JAIC 1990, Volume 29, Number 2, Article 2 (pp. 117 to 131)
JAIC online
Journal of the American Institute for Conservation
JAIC 1990, Volume 29, Number 2, Article 2 (pp. 117 to 131)




CHEMICALLY WATERMARKED stationery is most apt to appear in collections of archival and historic interest. In both instances, large quantities of documents are collected. Storage and problems requiring conservation attention are often considered en masse. Types of damage typical of these artifacts include soiling, stains from fastening implements (paper clips, rubber bands, and staples), tears, residue from pressure-sensitive tapes and adhesives, water and mold damage, embrittlement, and overall discoloration.

Erasers, aqueous alkaline solutions, and organic solvents are routinely used during the treatment of paper artifacts. Therefore, the interactions of the following materials with chemical watermarks were studied: seven types of erasers; four aqueous alkaline solutions; eighteen organic solvents; and seven bleaches and bleach neutralizers (antichlors). Untreated papers were subjected to humid and dry artificial aging in an effort to replicate the condition of naturally aged sheets. All three chemically watermarked sample papers were used for every test. Observations under normal, normal transmitted, and short-wave ultraviolet illumination were made. The results from these experiments were recorded through written and photographic documentation.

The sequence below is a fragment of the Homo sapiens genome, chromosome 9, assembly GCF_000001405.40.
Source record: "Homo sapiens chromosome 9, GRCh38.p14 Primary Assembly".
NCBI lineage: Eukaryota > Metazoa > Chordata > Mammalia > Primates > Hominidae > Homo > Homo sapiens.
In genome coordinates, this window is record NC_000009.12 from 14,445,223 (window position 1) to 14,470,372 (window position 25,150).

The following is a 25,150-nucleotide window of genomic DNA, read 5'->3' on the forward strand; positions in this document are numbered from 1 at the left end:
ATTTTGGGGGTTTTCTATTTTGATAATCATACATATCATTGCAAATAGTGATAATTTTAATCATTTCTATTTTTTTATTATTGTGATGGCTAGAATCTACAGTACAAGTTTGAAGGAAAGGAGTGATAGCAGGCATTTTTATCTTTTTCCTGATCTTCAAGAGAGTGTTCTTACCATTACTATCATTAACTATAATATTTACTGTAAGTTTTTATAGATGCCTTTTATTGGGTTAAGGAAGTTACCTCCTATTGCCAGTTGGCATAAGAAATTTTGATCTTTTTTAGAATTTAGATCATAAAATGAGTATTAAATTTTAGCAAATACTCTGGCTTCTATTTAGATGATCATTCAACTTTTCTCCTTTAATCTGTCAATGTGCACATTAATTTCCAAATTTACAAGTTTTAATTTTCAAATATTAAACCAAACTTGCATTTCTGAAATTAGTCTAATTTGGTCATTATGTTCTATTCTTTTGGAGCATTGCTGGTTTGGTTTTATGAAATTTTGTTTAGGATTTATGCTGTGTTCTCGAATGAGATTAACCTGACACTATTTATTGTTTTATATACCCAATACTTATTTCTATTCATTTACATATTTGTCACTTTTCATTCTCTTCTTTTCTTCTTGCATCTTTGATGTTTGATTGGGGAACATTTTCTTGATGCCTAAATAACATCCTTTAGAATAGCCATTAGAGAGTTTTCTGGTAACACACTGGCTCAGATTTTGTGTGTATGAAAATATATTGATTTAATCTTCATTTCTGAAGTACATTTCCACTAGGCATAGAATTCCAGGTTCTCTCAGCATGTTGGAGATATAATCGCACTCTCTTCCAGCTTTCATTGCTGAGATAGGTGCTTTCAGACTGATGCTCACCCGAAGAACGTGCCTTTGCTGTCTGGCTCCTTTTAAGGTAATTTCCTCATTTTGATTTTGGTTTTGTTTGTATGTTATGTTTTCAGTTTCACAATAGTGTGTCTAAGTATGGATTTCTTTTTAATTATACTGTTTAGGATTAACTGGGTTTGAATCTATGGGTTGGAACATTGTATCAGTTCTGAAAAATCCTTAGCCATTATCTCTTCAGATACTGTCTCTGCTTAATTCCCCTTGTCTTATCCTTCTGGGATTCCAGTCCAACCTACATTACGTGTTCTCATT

Copyright � 1990 American Institute for Conservation of Historic and Artistic Works